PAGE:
Chris Rawlins, from Pooler, Georgia, is the manager for Kimball's Mobile Electronics in Savannah. At age 37, he has been an active enthusiast for the last 20 years and finds it difficult to drive anything that doesn't boast a world-class stereo. For the last several years, his '97 Expedition has been the perfect family vehicle but there was a problem. Even though his daily driver was `bagged on 22-inch wheels, the truck was missing one crucial element to satisfy Chris' need for some genuine concert hall entertainment. The solution began innocently enough when he contacted JBL for some equipment. When the components arrived, they looked so good that he decided they were worth a slightly more elaborate install and, as you can see, that one small step turned into a very long walk! The 20-month build departed considerably from the original plan but the results were worth it, producing the show-winning custom you see here.

Chris embarked on the project, deciding to build a truck in a style popular years ago. "Back in the day," he recalled, "stereo shops would have a dynamic demo vehicle out front, cool enough to make you want to take a closer look. Their showcase vehicle would display the talents of the shop and convince you that they were the ones to modify your truck." Chris' goal was to create a truck that would stop traffic!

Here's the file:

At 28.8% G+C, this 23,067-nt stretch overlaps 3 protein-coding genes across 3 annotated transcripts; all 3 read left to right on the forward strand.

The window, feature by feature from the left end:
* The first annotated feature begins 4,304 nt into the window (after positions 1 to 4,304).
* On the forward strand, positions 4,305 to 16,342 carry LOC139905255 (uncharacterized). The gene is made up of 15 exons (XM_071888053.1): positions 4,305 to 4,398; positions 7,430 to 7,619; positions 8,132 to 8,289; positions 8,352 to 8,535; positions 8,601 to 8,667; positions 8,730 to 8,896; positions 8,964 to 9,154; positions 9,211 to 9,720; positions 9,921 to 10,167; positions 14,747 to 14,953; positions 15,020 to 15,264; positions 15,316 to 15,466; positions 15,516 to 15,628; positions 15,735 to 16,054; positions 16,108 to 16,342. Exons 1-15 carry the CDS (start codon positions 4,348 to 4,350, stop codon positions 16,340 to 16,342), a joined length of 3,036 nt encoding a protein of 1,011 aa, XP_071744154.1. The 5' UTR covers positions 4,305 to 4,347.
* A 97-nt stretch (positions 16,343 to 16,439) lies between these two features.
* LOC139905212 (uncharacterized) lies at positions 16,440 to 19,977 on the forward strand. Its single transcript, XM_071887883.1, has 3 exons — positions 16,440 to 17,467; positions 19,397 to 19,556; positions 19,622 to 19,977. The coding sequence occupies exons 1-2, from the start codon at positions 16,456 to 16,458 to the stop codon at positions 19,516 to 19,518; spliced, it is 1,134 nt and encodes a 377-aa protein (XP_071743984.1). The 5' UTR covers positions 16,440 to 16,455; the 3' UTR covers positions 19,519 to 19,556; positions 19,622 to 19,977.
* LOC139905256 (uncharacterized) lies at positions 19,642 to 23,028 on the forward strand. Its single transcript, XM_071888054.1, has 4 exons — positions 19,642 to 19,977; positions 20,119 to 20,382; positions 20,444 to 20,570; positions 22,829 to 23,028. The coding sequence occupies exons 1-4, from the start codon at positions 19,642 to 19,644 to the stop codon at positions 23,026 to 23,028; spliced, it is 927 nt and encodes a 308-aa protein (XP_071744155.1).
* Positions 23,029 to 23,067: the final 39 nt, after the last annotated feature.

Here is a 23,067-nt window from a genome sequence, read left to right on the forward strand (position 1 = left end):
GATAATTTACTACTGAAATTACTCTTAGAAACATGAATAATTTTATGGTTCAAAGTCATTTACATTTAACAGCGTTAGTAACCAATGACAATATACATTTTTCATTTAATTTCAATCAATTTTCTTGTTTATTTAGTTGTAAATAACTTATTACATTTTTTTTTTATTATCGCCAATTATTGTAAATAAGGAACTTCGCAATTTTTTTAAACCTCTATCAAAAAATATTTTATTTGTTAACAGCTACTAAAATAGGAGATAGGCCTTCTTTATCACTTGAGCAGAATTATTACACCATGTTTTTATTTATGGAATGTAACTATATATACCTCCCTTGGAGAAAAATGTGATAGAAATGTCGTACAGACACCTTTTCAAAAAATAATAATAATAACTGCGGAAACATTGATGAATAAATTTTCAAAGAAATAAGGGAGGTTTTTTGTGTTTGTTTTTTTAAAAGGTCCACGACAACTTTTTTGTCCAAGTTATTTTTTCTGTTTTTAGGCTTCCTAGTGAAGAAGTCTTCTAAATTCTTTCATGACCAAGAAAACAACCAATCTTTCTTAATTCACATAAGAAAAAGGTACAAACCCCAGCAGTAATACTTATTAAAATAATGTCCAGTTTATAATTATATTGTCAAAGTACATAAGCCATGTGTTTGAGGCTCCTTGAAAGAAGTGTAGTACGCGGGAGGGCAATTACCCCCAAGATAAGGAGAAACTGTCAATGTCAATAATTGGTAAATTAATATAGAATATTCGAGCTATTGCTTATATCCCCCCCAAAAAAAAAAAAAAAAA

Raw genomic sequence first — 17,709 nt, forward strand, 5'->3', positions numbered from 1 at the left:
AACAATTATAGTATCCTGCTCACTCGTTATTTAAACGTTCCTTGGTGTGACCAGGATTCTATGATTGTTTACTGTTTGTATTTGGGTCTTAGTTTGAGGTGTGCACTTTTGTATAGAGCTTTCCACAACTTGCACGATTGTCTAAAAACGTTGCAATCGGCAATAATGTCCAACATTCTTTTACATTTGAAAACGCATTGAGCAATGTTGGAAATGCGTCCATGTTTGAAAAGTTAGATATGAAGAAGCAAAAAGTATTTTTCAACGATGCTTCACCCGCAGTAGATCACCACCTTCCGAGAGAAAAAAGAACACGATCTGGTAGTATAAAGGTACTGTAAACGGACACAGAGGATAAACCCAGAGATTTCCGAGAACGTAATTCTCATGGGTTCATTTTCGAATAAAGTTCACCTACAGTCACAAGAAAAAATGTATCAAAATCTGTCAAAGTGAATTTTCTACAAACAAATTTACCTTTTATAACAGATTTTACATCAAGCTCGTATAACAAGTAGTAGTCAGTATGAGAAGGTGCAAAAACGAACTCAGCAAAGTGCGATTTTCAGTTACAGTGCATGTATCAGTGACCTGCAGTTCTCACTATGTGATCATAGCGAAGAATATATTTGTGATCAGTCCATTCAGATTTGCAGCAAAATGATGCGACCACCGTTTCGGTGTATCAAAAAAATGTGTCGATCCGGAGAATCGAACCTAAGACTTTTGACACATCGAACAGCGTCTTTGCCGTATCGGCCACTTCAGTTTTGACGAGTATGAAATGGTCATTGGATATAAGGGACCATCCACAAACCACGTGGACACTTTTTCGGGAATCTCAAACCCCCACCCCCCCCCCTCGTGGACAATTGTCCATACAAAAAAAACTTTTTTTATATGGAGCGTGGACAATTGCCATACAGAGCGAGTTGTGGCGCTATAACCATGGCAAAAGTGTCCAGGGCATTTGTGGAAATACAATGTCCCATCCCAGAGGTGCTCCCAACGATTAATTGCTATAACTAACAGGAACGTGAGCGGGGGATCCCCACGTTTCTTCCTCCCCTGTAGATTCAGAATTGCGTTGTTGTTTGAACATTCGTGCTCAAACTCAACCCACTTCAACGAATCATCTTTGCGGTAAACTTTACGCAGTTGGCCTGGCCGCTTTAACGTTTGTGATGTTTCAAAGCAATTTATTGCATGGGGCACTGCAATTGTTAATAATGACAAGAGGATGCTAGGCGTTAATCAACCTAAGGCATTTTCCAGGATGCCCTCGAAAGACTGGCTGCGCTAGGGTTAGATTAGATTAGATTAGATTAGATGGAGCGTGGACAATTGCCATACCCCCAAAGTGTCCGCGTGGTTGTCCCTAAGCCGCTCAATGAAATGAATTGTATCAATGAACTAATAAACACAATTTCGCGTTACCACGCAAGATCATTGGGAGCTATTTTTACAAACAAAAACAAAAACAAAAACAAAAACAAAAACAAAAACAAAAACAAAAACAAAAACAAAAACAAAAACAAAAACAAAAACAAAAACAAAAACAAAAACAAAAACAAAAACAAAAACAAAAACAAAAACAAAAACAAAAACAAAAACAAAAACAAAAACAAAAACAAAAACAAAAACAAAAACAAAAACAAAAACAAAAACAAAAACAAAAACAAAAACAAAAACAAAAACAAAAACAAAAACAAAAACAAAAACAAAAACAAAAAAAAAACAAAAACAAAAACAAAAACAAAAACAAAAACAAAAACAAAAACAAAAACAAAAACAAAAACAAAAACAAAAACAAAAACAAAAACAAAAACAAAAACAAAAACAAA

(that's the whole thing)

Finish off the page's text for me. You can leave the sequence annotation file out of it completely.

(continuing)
He started with an advantage since his truck was already 'bagged, but more was needed to get it to the next level. Suspension mods were the first step in lowering the profile. He C-notched the rear framerails for additional clearance and installed DJM upper and lower tubular control arms up front, along with new Brembo rotors on the factory calipers. The air suspension system uses 2,600-pound `bags, 8.5 Blitzluft valves, -inch lines, and a pair of Viair 480C compressors that fill the 5-gallon chassis-mounted reserve tank. Extra capacity comes from the nitrous bottle that adds an additional two gallons of reserve air. The 10-switch box on the console gives the truck all the moves.

In his quest for a full custom, Chris contacted the team at Smitty's Collision Center in Garden City, Georgia. They handled the bodywork, shaving the door handles, hood squirters, antenna, emblems, roof rack, rear wipers, and tailgate. The Grant Customs three-piece roll pan replaced the original rear bumper and the truck now runs a front end from an `02 Ford Lightning, complete with clear headlight assemblies, clear corners, and HID lights. Once all the changes were complete, Chris took the vehicle to Chad Chambers Customs in Daytona Beach, Florida, for paint. Using a combination of white with House of Kolor Majik Blue Pearl and Tru Blue Pearl, accented with realistic fire and airbrushed skulls. the Ford looked great. Todd Fisher from Volusia County Customs followed up, adding the lime green and orange pinstripes to separate the colors.